2010 Alaska Turbo Otter crash

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"2010 Alaska plane crash" redirects here. For the U.S. Air Force crash, see 2010 Alaska C-17 crash.
2010 Alaska Turbine Otter crash
The wreckage
Accident summary
Date August 9, 2010
Summary Undetermined; suspected pilot error
Site Near Aleknagik
59°19′46″N 158°22′52″W / 59.32944°N 158.38111°W / 59.32944; -158.38111Coordinates: 59°19′46″N 158°22′52″W / 59.32944°N 158.38111°W / 59.32944; -158.38111
Passengers 8
Crew 1
Injuries (non-fatal) 4[1]
Fatalities 4 passengers, 1 crew[2]
Survivors 4[2]
Aircraft type de Havilland Canada DHC-3T Turbine Otter
Operator GCI of Alaska
Registration N455A[3] cn:206
Flight origin Nerka Lake, Alaska[4]
Destination HRM Sports, a fish camp on the Nushagak River

The 2010 Alaska Turbine Otter crash was a fatal accident that occurred on August 9, 2010, when a privately operated amphibious floatplane crashed near Aleknagik, Alaska, killing five of the nine passengers and crew. The fatalities included former United States Senator for Alaska Ted Stevens, while the survivors included former Administrator of NASA and current CEO of EADS North America, Sean O'Keefe, and his son. The aircraft, a de Havilland Canada single-engine turboprop-driven DHC-3T Turbo-Otter registered to GCI, crashed on a mountainside while on a flight between two fishing lodges. Stevens and O'Keefe had been on a fishing trip when their airplane was reported overdue. The wreckage was quickly located after an aerial search, but rescue efforts were hampered by poor weather. The cause of the crash is unknown.[5]

Accident[edit]

A view of the wreckage of N455A

The floatplane crashed at around 2:30 p.m. Alaska Daylight Time (UTC-8), 10 miles (16 km) northwest of Aleknagik.[4][6] After it was reported that the aircraft had not landed as scheduled, other pilots launched a search and located the wreckage on a 40-degree slope in the mountainous Dillingham region.[4] The flight was being conducted under visual flight rules and was not monitored by radar at the time of the accident, since there is no such coverage in the area under 4000 feet.[7] Other pilots who had flown in the same area during the course of the day described weather conditions in the region as "very bad"[8] with visibility at times being less than 1 mile (1.6 km).[9]

Rescue efforts[edit]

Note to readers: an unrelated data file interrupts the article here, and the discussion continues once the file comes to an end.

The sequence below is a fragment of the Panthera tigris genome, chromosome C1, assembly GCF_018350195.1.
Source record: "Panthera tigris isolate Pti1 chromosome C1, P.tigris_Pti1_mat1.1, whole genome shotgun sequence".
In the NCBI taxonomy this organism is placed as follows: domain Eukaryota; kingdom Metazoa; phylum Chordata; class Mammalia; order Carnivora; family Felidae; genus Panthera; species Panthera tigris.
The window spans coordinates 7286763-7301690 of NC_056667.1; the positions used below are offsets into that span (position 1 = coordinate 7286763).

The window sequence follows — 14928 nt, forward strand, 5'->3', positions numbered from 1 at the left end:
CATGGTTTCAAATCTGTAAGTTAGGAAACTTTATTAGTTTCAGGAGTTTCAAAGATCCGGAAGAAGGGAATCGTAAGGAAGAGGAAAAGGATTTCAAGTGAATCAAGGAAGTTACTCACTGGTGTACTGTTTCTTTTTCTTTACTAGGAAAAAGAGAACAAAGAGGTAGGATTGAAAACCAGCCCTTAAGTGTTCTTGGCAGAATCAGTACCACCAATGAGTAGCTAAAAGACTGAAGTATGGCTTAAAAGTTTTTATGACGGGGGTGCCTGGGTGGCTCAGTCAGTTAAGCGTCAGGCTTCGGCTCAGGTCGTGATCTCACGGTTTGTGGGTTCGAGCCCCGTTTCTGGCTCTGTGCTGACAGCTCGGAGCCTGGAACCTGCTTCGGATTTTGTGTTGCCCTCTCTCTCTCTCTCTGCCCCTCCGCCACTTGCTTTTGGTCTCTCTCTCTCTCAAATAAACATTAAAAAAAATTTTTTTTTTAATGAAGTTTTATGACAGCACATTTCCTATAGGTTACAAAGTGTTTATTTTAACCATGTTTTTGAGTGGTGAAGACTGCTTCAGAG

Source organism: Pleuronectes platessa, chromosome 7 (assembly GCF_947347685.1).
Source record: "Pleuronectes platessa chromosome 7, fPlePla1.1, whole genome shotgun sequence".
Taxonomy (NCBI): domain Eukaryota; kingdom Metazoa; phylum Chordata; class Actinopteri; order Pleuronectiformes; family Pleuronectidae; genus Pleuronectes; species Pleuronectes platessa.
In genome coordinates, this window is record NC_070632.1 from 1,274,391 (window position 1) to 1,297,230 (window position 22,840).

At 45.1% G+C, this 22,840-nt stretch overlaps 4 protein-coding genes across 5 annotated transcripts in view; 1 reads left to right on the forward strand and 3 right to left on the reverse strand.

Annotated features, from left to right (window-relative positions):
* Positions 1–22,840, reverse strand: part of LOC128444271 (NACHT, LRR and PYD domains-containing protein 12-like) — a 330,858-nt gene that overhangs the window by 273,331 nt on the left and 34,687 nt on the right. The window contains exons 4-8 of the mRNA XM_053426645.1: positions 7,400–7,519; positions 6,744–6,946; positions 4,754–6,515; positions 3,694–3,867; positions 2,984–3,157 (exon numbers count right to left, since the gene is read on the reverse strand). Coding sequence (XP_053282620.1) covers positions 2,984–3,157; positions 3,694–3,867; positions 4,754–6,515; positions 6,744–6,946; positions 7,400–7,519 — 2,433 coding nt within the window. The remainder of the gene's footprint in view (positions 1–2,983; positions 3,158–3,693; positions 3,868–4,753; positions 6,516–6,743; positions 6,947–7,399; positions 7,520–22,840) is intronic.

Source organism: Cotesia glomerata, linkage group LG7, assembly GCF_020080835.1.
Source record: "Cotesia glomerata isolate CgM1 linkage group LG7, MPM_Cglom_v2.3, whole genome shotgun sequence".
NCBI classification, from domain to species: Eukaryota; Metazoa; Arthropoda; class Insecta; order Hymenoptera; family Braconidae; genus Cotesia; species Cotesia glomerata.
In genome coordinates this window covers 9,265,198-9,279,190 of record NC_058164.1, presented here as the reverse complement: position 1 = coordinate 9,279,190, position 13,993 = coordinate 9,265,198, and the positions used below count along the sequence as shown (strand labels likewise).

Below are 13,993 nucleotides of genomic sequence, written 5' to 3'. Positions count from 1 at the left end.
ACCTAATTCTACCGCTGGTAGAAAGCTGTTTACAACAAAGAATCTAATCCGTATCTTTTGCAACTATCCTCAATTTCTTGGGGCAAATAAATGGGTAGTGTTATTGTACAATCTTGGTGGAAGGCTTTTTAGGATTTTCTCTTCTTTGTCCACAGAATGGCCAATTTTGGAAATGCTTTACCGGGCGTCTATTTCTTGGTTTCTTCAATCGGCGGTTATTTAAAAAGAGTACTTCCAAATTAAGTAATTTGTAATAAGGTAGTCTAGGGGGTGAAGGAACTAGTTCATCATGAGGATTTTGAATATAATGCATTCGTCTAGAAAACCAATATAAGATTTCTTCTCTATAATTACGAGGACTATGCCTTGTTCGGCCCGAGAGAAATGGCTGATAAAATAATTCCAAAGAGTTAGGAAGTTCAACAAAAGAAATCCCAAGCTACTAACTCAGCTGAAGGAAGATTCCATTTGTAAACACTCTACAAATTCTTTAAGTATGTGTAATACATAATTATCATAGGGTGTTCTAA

Local responders were on the mountain within a half hour of the plane being located around 6:30 p.m. A doctor, and a handful of local responders were dropped off by helicopter the same day[10] and spent the night providing aid to crash survivors.

Early in the morning as the Alaska Air National Guard arrived at the scene, also by helicopter, the first responders assisted rescuers in navigating to the site with rain and fog in the area hampering rescue and recovery efforts.[2][6][11]

U.S. Coast Guard assets from Coast Guard Air Station Kodiak were also launched. A MH-60J Jayhawk helicopter crew arrived on scene and deployed their rescue swimmer to the crash site to assist Air National Guard pararescuemen in extricating and treating patients for transport to medical care. Survivors were hoisted into and transported to Dillingham in both the Air National Guard and Coast Guard helicopters. The crew was met in Dillingham by a HC-130H Hercules aircraft and crew from Coast Guard Air Station Kodiak. They embarked and transported several patients including Mr. O'Keefe's son William. The aircrew also transported two Air National Guard pararescuemen so they could continue work on and monitor the medical conditions of the survivors. Due to the nature of the survivor's injuries the cabin could not be pressurized and the aircrew flew at a lower altitude. All patients were delivered to awaiting EMS in Anchorage at Kulis Air National Guard Base.

A spokesperson for the Alaska National Guard said that rescuers were giving medical aid to survivors of the crash,[12] and that three survivors were being airlifted to Providence Alaska Medical Center in Anchorage.[13] Upon examination of the wreckage it was discovered that the ELT antenna had separated from the ELT housing on impact, thus disabling the emergency signal.[14] It was also later determined that a functional satellite telephone that could have been used to summon aid was on board, but it went unused for hours, because passengers did not know it was there.[15]

Passengers[edit]

The aircraft was carrying eight passengers and one pilot. Four of the passengers and the pilot died and two more were badly injured,[16] with the last two suffering only minor injuries.[4][14] Among the five fatalities was former U.S. Senator Ted Stevens. He had served as a Republican Senator from Alaska from 1968 to 2009. Also among the fatalities were a GCI executive and her 16 year old daughter.[17] Among the survivors were former NASA Administrator Sean O'Keefe and his teenage son, who both sustained non-life threatening injuries but were listed in critical and serious conditions respectively the night after the crash.[1] O'Keefe sustained leg and neck injuries,[18] and his teeth were broken.[19]

Stevens and O'Keefe had been fishing together before, and had been planning a fishing trip to a site near Dillingham at the time of the crash.[16] Stevens had survived a crash at Anchorage International Airport in 1978 that killed his first wife.[20] Pilot Theron "Terry" Smith, who also died, had lost his son-in-law in another plane crash less than two weeks before.[21]

Also among the dead was one of Stevens' former staff members, Bill Phillips. His youngest son, Willy, was seriously injured, and had to spend the night at the crash site with his dead father.[22]

Investigation[edit]